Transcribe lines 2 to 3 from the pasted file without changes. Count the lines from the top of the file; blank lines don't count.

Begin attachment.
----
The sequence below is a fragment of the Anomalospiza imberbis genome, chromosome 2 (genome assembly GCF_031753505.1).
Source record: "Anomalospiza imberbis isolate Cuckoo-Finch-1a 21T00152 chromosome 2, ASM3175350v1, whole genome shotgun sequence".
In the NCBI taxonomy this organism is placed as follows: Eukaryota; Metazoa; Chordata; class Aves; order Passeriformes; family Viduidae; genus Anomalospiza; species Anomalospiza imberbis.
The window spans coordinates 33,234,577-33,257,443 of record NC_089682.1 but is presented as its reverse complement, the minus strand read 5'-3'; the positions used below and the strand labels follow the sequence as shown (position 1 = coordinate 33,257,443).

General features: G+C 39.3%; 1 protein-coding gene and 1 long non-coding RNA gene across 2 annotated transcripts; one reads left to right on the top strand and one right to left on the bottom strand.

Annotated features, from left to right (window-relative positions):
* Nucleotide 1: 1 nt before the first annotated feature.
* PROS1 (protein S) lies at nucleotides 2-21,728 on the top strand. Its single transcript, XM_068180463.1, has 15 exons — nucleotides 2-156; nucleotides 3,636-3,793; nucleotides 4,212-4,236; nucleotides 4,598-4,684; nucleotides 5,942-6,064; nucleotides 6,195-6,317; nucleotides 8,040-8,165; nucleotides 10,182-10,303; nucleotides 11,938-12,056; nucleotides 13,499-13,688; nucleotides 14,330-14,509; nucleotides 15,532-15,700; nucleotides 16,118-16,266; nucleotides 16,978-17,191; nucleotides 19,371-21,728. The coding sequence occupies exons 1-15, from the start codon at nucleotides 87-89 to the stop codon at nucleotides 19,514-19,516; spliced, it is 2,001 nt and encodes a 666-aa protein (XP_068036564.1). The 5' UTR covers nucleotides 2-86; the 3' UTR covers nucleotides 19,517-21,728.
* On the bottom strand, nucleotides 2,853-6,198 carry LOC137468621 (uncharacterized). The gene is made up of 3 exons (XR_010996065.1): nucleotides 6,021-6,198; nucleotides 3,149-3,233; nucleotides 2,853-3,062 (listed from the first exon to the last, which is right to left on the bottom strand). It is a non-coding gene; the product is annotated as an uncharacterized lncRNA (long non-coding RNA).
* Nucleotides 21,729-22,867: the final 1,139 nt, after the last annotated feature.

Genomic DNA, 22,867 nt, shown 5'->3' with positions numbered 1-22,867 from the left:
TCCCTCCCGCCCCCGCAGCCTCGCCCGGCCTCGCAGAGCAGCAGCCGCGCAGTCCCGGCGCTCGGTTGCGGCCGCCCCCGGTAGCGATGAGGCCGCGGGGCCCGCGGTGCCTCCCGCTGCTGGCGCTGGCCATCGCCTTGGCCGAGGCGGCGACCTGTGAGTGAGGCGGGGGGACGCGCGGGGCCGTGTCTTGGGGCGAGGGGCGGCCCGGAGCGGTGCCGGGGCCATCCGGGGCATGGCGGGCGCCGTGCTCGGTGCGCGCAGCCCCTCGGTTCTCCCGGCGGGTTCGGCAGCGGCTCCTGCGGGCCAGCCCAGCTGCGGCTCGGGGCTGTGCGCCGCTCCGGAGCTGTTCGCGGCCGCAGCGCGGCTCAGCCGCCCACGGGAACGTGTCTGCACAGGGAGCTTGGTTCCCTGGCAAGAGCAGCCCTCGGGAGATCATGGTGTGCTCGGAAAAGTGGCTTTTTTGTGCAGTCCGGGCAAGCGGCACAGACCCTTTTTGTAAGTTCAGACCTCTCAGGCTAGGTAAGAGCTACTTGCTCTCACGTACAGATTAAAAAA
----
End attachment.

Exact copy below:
Source record: "Anomalospiza imberbis isolate Cuckoo-Finch-1a 21T00152 chromosome 2, ASM3175350v1, whole genome shotgun sequence".
In the NCBI taxonomy this organism is placed as follows: Eukaryota; Metazoa; Chordata; class Aves; order Passeriformes; family Viduidae; genus Anomalospiza; species Anomalospiza imberbis.